Things get weird when I describe why I like the new movie Half Brothers so well. Okay, not so odd when I mention that I take Spanish classes, so I appreciate the chance to listen to the language, which occurs off and on during the film. But perhaps weird when I chuckle at a sideline gag about a kid wearing masks of famous movie serial killers. And especially peculiar when I feel rewarded for finding a story that makes good use of a goat. Hey, I like goats.
None of these elements fit traditional box office traits since no major names headline the project. No buzz comes from festival screenings. Half Brothers faces the challenge of luring an audience willing to set aside usual trappings of mainstream movies for the chance to enjoy a farce that blends traditional expectations with its own distinctive elements.
The story starts in Mexico with director Luke Greenfield demonstrating colorful flair for impressive locations and fast-paced action. The initial emphasis on Spanish dialogue switches to English as the story moves forward in time to the United States, where an unlikely duo discover their titular relationship. Movie fans might instantly spot a resemblance to the Rain Man genre of road pictures, and Half Brothers follows many rules of the genre: a mismatched pair in a distinctive vehicle discovering that journeys often mean more than the destinations.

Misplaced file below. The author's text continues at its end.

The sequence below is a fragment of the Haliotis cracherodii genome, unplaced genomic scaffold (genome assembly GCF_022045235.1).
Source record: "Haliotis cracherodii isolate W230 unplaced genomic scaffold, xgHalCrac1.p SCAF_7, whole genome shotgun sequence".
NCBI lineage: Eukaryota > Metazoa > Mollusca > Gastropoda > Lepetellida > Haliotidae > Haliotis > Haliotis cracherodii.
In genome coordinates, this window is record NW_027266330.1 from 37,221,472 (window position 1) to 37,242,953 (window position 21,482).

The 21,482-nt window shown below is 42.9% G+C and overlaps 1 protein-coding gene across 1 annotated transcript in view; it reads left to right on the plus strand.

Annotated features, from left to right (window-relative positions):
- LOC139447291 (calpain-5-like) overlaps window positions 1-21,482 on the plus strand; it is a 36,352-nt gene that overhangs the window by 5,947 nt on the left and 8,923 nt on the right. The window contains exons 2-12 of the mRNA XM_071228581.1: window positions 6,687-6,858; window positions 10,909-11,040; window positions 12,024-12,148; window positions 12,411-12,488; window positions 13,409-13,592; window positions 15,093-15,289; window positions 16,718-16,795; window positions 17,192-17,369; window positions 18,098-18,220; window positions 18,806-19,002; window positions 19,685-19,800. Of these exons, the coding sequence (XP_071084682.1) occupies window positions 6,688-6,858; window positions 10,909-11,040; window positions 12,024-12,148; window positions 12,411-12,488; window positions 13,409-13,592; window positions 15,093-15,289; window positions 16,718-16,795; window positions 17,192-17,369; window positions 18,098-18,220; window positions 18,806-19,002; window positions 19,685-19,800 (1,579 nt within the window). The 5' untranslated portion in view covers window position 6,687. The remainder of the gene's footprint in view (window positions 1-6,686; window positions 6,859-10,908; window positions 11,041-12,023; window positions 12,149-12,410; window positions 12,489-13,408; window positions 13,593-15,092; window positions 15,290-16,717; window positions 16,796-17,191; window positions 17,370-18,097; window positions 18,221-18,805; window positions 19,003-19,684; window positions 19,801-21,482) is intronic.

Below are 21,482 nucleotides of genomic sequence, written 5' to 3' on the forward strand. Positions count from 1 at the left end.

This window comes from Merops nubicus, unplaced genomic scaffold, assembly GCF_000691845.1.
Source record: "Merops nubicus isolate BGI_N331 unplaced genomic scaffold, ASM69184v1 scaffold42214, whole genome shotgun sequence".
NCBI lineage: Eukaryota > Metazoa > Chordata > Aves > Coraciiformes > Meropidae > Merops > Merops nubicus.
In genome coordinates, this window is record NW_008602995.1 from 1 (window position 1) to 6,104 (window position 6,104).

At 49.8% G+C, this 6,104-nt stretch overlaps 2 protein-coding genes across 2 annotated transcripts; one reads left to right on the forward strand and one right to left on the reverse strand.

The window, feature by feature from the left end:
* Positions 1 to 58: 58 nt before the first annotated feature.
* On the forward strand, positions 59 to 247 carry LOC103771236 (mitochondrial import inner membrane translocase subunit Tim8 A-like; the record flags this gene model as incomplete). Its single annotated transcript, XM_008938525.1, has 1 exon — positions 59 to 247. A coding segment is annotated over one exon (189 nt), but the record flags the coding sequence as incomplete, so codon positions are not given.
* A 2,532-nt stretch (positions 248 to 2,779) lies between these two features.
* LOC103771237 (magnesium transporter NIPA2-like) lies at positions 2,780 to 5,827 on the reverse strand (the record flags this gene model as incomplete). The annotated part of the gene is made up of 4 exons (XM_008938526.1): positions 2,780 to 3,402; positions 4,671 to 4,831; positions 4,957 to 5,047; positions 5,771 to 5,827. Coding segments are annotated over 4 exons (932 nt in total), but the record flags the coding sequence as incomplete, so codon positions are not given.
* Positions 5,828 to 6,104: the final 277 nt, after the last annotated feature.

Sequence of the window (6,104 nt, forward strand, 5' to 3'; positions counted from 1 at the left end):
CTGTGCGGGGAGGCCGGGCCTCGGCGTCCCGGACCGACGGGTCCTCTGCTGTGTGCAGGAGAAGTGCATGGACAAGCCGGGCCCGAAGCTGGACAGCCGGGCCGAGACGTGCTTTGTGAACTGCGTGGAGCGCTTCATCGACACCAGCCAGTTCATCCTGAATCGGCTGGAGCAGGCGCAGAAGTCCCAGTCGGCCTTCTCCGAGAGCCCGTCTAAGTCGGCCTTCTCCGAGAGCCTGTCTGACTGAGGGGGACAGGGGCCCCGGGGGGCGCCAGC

On that level, Half Brothers proves predictable and sentimental — a reasonable recipe for getting good-hearted laughs in what ultimately turns into a warm and funny family story. Actors Luis Mendez and Conner Del Rio display the right contrast of personality traits that believably bond, as road trippers must ultimately do. But screenwriters let the travelers maintain some edge, partly through the help of a goat who gets no screen credit but effectively follows the John Wayne school of acting. In other words, react rather than act — it all pulls together in a fun piece of whimsey.